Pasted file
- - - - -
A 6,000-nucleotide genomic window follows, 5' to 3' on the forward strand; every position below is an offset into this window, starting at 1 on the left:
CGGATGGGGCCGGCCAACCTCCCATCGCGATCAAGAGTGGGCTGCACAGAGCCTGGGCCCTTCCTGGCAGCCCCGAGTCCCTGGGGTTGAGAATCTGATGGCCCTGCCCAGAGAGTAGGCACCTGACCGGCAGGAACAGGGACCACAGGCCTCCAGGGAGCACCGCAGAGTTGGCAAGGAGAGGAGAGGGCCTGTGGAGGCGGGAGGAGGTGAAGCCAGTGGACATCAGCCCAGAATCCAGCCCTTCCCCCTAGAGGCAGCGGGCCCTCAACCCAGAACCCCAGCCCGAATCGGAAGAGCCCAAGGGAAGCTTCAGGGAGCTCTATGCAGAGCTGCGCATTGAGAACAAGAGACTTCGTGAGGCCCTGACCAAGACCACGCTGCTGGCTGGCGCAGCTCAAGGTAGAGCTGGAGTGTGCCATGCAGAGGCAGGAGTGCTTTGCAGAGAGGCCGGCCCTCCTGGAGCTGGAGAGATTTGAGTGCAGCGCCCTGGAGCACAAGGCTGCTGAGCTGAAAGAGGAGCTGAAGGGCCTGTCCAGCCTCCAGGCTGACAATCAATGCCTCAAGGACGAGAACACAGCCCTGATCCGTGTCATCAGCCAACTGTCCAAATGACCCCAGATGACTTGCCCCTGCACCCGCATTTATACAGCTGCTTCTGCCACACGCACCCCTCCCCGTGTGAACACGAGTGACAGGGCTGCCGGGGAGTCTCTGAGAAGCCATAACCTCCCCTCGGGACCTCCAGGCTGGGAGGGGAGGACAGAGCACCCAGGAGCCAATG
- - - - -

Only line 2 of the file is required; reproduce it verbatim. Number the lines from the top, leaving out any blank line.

CGGATGGGGCCGGCCAACCTCCCATCGCGATCAAGAGTGGGCTGCACAGAGCCTGGGCCCTTCCTGGCAGCCCCGAGTCCCTGGGGTTGAGAATCTGATGGCCCTGCCCAGAGAGTAGGCACCTGACCGGCAGGAACAGGGACCACAGGCCTCCAGGGAGCACCGCAGAGTTGGCAAGGAGAGGAGAGGGCCTGTGGAGGCGGGAGGAGGTGAAGCCAGTGGACATCAGCCCAGAATCCAGCCCTTCCCCCTAGAGGCAGCGGGCCCTCAACCCAGAACCCCAGCCCGAATCGGAAGAGCCCAAGGGAAGCTTCAGGGAGCTCTATGCAGAGCTGCGCATTGAGAACAAGAGACTTCGTGAGGCCCTGACCAAGACCACGCTGCTGGCTGGCGCAGCTCAAGGTAGAGCTGGAGTGTGCCATGCAGAGGCAGGAGTGCTTTGCAGAGAGGCCGGCCCTCCTGGAGCTGGAGAGATTTGAGTGCAGCGCCCTGGAGCACAAGGCTGCTGAGCTGAAAGAGGAGCTGAAGGGCCTGTCCAGCCTCCAGGCTGACAATCAATGCCTCAAGGACGAGAACACAGCCCTGATCCGTGTCATCAGCCAACTGTCCAAATGACCCCAGATGACTTGCCCCTGCACCCGCATTTATACAGCTGCTTCTGCCACACGCACCCCTCCCCGTGTGAACACGAGTGACAGGGCTGCCGGGGAGTCTCTGAGAAGCCATAACCTCCCCTCGGGACCTCCAGGCTGGGAGGGGAGGACAGAGCACCCAGGAGCCAATG